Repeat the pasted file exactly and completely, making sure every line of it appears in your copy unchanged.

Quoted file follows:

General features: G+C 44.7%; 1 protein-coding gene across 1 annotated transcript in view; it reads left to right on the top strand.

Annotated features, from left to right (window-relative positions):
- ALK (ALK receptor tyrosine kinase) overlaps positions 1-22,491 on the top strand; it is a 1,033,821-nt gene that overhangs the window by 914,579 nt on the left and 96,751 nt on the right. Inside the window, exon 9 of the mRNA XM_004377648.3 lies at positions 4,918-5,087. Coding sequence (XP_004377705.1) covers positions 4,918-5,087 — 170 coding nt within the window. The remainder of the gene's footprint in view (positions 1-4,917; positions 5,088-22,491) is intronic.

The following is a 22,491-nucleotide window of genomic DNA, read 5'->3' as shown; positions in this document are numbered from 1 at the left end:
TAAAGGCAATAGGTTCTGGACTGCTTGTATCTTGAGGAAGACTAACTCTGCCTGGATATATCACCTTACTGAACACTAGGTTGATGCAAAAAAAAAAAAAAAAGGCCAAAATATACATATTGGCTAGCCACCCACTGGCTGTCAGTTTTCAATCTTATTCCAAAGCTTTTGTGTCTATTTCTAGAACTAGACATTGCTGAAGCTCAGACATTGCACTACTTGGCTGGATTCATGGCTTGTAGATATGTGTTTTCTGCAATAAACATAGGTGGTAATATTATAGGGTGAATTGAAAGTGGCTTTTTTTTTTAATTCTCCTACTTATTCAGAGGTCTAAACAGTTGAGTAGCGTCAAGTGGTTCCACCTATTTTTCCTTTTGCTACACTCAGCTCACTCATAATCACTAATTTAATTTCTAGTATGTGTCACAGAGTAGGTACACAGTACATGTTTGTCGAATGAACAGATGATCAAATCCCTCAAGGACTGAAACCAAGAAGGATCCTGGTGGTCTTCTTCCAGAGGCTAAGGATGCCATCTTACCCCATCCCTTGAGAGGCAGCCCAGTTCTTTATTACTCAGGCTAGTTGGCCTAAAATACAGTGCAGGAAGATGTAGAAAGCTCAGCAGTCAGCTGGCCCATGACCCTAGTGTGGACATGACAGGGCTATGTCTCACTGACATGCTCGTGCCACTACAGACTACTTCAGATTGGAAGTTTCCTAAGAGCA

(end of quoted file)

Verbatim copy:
General features: G+C 44.7%; 1 protein-coding gene across 1 annotated transcript in view; it reads left to right on the top strand.

Annotated features, from left to right (window-relative positions):
- ALK (ALK receptor tyrosine kinase) overlaps positions 1-22,491 on the top strand; it is a 1,033,821-nt gene that overhangs the window by 914,579 nt on the left and 96,751 nt on the right. Inside the window, exon 9 of the mRNA XM_004377648.3 lies at positions 4,918-5,087. Coding sequence (XP_004377705.1) covers positions 4,918-5,087 — 170 coding nt within the window. The remainder of the gene's footprint in view (positions 1-4,917; positions 5,088-22,491) is intronic.

The following is a 22,491-nucleotide window of genomic DNA, read 5'->3' as shown; positions in this document are numbered from 1 at the left end:
TAAAGGCAATAGGTTCTGGACTGCTTGTATCTTGAGGAAGACTAACTCTGCCTGGATATATCACCTTACTGAACACTAGGTTGATGCAAAAAAAAAAAAAAAAGGCCAAAATATACATATTGGCTAGCCACCCACTGGCTGTCAGTTTTCAATCTTATTCCAAAGCTTTTGTGTCTATTTCTAGAACTAGACATTGCTGAAGCTCAGACATTGCACTACTTGGCTGGATTCATGGCTTGTAGATATGTGTTTTCTGCAATAAACATAGGTGGTAATATTATAGGGTGAATTGAAAGTGGCTTTTTTTTTTAATTCTCCTACTTATTCAGAGGTCTAAACAGTTGAGTAGCGTCAAGTGGTTCCACCTATTTTTCCTTTTGCTACACTCAGCTCACTCATAATCACTAATTTAATTTCTAGTATGTGTCACAGAGTAGGTACACAGTACATGTTTGTCGAATGAACAGATGATCAAATCCCTCAAGGACTGAAACCAAGAAGGATCCTGGTGGTCTTCTTCCAGAGGCTAAGGATGCCATCTTACCCCATCCCTTGAGAGGCAGCCCAGTTCTTTATTACTCAGGCTAGTTGGCCTAAAATACAGTGCAGGAAGATGTAGAAAGCTCAGCAGTCAGCTGGCCCATGACCCTAGTGTGGACATGACAGGGCTATGTCTCACTGACATGCTCGTGCCACTACAGACTACTTCAGATTGGAAGTTTCCTAAGAGCA